How the Who Got Judas Priest on Live Aid Bill

Rob Halford recalled his memory of playing Live Aid in Philadelphia in 1985, explaining how Judas Priest came to be one of only two metal bands that appeared during the global charity event.

Priest and Black Sabbath performed alongside Led Zeppelin, Mick Jagger, Madonna and others at the John F. Kennedy Stadium while Queen, the Who, Elton John and others played at Wembley Stadium in the U.K. In a recent interview with Classic Rock, Halford said it was “ironic” that two legendary British metal bands played the stage in the U.S. rather than their home country.

“There were no metal bands at Wembley that day. How mad is that?” he said. “Bill Curbishley was managing us, and they said they wanted the Who. Bill turned around and said, ‘OK, but you’re also having Judas Priest.’ Bob Geldof knew us, so that was fine. … But the fact that you had two of the prominent British heavy metal bands playing a stadium in America and being beamed around the world was another milestone for metal. We were being heard in some people’s living rooms for the very first time!”

Halford added that he “spent most of the day with the punters out the front, banging my head and screaming, ‘Madonna! Mick! Planty! Jimmy!’ It was one great talent after the next. It was a once-in-a-lifetime event, and I was there. I was there, man!”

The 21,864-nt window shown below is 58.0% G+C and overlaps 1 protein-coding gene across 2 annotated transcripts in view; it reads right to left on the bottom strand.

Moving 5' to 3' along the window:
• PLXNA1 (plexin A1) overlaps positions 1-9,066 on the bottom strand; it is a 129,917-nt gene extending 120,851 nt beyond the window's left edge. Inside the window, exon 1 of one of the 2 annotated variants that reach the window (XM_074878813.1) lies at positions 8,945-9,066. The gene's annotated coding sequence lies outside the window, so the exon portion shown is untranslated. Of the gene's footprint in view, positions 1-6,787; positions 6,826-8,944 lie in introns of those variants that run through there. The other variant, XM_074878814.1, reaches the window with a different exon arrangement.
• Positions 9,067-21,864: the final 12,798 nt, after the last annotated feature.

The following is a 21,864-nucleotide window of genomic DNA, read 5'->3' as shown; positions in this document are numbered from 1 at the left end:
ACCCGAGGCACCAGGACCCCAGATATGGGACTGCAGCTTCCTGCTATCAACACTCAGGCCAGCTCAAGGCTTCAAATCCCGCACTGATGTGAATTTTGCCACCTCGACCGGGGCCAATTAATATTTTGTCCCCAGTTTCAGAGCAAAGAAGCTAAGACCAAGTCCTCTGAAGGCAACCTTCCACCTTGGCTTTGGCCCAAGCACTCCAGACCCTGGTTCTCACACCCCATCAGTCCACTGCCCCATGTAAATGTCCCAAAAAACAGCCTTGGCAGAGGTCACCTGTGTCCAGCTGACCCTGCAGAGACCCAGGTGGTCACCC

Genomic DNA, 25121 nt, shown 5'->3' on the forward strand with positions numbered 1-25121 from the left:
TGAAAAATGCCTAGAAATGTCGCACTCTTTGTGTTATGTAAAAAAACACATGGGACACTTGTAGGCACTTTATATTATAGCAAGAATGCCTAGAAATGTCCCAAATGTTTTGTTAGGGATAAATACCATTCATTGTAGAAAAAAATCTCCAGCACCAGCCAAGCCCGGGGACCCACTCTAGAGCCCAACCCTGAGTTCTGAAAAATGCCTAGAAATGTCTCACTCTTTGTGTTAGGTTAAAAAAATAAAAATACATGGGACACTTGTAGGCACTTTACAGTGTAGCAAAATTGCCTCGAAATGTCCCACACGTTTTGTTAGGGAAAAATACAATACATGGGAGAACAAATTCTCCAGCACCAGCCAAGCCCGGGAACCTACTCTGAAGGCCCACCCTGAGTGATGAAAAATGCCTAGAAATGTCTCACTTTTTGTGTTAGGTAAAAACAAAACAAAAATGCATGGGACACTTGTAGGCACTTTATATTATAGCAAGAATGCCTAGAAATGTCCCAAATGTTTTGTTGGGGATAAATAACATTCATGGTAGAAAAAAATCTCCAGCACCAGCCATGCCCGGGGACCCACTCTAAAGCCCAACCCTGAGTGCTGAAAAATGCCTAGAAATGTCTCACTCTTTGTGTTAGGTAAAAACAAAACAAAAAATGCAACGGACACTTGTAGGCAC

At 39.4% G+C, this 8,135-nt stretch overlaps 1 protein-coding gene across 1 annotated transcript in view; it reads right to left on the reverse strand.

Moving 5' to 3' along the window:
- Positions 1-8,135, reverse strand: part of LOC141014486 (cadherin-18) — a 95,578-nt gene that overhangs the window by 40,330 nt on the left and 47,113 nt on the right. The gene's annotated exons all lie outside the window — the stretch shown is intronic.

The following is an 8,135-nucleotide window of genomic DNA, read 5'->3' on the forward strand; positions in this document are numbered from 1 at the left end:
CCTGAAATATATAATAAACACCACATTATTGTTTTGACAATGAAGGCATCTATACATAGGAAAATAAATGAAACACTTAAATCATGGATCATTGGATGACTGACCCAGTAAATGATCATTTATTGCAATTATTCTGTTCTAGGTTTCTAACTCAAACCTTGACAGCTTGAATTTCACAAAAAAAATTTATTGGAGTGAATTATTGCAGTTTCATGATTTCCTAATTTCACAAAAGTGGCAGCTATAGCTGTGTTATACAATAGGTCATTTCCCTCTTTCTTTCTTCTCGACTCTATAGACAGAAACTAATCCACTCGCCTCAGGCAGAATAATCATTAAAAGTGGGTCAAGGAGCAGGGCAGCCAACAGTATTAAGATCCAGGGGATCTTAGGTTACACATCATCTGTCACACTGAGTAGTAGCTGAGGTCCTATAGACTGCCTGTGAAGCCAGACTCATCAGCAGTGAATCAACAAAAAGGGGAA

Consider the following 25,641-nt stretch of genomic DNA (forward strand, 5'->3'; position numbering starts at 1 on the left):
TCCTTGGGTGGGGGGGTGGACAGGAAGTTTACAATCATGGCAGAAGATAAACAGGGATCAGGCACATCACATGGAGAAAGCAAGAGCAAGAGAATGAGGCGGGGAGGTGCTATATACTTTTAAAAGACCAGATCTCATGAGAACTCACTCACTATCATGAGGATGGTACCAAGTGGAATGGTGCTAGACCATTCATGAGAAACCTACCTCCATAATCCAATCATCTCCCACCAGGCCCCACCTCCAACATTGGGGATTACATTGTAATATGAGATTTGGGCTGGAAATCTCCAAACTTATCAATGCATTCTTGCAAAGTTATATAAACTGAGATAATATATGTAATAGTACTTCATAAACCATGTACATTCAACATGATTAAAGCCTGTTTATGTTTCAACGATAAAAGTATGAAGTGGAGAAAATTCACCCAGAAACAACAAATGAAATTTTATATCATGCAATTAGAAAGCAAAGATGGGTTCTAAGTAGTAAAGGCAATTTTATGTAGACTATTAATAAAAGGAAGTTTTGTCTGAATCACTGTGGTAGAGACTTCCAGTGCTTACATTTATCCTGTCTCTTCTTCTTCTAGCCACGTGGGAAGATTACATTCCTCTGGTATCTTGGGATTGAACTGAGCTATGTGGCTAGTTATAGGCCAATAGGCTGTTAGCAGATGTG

Elsewhere in the interview, Halford said his band was never wary of associating itself with the metal genre in its early days. “The first thing we did was embrace this term ‘heavy metal,’’’ he said.

“We’d get asked and we’d say, ‘We are a heavy metal band.’ There weren’t many places to look at, to judge, or level yourselves with. But you have to hone down who you are with the instruments you’ve got – finding your own character is vitally important.”

He added that “we knew there was enough distinction in the sounds that we were making to know that we were pulling away from everyone else. People were saying, ‘There’s this band, Judas Priest. They’re doing stuff we’ve never heard before, with screaming vocals and pummeling riffs,’ and this was before the image was even fully formed.”

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Eighteen tracks that prove the British veterans never abandoned their core principles.

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